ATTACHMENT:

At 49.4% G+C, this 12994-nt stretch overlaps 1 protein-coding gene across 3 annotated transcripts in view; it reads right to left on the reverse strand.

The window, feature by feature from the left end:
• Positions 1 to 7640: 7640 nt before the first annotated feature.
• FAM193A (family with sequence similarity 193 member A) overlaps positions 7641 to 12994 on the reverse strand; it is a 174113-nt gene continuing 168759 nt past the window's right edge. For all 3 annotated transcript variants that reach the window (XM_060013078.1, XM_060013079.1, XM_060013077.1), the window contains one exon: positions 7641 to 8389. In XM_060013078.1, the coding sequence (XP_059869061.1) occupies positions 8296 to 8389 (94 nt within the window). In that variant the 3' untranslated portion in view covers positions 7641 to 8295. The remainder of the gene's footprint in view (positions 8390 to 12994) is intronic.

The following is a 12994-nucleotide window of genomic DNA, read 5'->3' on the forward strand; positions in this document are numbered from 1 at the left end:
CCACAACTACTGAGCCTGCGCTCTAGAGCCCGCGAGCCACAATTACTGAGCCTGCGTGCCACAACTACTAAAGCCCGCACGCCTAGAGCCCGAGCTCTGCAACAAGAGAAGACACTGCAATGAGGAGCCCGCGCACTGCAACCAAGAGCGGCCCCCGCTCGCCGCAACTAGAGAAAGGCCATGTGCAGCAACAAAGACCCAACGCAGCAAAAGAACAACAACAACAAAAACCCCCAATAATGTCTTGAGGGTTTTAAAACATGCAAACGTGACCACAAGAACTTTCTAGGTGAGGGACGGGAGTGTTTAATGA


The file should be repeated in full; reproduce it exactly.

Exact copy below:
At 49.4% G+C, this 12994-nt stretch overlaps 1 protein-coding gene across 3 annotated transcripts in view; it reads right to left on the reverse strand.

The window, feature by feature from the left end:
• Positions 1 to 7640: 7640 nt before the first annotated feature.
• FAM193A (family with sequence similarity 193 member A) overlaps positions 7641 to 12994 on the reverse strand; it is a 174113-nt gene continuing 168759 nt past the window's right edge. For all 3 annotated transcript variants that reach the window (XM_060013078.1, XM_060013079.1, XM_060013077.1), the window contains one exon: positions 7641 to 8389. In XM_060013078.1, the coding sequence (XP_059869061.1) occupies positions 8296 to 8389 (94 nt within the window). In that variant the 3' untranslated portion in view covers positions 7641 to 8295. The remainder of the gene's footprint in view (positions 8390 to 12994) is intronic.

The following is a 12994-nucleotide window of genomic DNA, read 5'->3' on the forward strand; positions in this document are numbered from 1 at the left end:
CCACAACTACTGAGCCTGCGCTCTAGAGCCCGCGAGCCACAATTACTGAGCCTGCGTGCCACAACTACTAAAGCCCGCACGCCTAGAGCCCGAGCTCTGCAACAAGAGAAGACACTGCAATGAGGAGCCCGCGCACTGCAACCAAGAGCGGCCCCCGCTCGCCGCAACTAGAGAAAGGCCATGTGCAGCAACAAAGACCCAACGCAGCAAAAGAACAACAACAACAAAAACCCCCAATAATGTCTTGAGGGTTTTAAAACATGCAAACGTGACCACAAGAACTTTCTAGGTGAGGGACGGGAGTGTTTAATGA